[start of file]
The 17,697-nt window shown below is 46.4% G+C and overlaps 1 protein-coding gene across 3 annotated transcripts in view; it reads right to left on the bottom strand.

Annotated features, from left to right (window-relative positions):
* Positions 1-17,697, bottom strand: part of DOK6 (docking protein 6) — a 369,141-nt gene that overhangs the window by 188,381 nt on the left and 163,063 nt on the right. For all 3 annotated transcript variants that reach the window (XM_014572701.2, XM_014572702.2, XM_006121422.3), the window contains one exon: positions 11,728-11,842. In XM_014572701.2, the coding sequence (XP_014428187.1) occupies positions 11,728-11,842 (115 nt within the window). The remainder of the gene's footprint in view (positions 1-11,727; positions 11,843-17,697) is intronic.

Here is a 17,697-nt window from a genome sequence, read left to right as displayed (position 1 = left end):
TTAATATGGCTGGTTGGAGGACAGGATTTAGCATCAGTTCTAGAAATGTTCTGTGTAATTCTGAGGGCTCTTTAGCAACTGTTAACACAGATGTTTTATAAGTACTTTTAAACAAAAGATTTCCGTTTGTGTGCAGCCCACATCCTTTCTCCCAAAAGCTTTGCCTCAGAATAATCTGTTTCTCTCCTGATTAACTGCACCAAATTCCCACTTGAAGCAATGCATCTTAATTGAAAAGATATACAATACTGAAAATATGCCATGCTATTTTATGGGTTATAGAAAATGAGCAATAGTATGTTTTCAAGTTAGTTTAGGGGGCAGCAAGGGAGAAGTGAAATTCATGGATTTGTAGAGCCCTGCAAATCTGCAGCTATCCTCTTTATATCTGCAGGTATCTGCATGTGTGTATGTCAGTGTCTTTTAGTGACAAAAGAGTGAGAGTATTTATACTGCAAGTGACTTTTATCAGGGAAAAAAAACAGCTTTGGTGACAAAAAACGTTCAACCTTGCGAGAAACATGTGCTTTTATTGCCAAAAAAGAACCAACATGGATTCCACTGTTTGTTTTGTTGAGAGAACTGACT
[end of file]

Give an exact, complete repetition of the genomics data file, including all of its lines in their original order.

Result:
The 17,697-nt window shown below is 46.4% G+C and overlaps 1 protein-coding gene across 3 annotated transcripts in view; it reads right to left on the bottom strand.

Annotated features, from left to right (window-relative positions):
* Positions 1-17,697, bottom strand: part of DOK6 (docking protein 6) — a 369,141-nt gene that overhangs the window by 188,381 nt on the left and 163,063 nt on the right. For all 3 annotated transcript variants that reach the window (XM_014572701.2, XM_014572702.2, XM_006121422.3), the window contains one exon: positions 11,728-11,842. In XM_014572701.2, the coding sequence (XP_014428187.1) occupies positions 11,728-11,842 (115 nt within the window). The remainder of the gene's footprint in view (positions 1-11,727; positions 11,843-17,697) is intronic.

Here is a 17,697-nt window from a genome sequence, read left to right as displayed (position 1 = left end):
TTAATATGGCTGGTTGGAGGACAGGATTTAGCATCAGTTCTAGAAATGTTCTGTGTAATTCTGAGGGCTCTTTAGCAACTGTTAACACAGATGTTTTATAAGTACTTTTAAACAAAAGATTTCCGTTTGTGTGCAGCCCACATCCTTTCTCCCAAAAGCTTTGCCTCAGAATAATCTGTTTCTCTCCTGATTAACTGCACCAAATTCCCACTTGAAGCAATGCATCTTAATTGAAAAGATATACAATACTGAAAATATGCCATGCTATTTTATGGGTTATAGAAAATGAGCAATAGTATGTTTTCAAGTTAGTTTAGGGGGCAGCAAGGGAGAAGTGAAATTCATGGATTTGTAGAGCCCTGCAAATCTGCAGCTATCCTCTTTATATCTGCAGGTATCTGCATGTGTGTATGTCAGTGTCTTTTAGTGACAAAAGAGTGAGAGTATTTATACTGCAAGTGACTTTTATCAGGGAAAAAAAACAGCTTTGGTGACAAAAAACGTTCAACCTTGCGAGAAACATGTGCTTTTATTGCCAAAAAAGAACCAACATGGATTCCACTGTTTGTTTTGTTGAGAGAACTGACT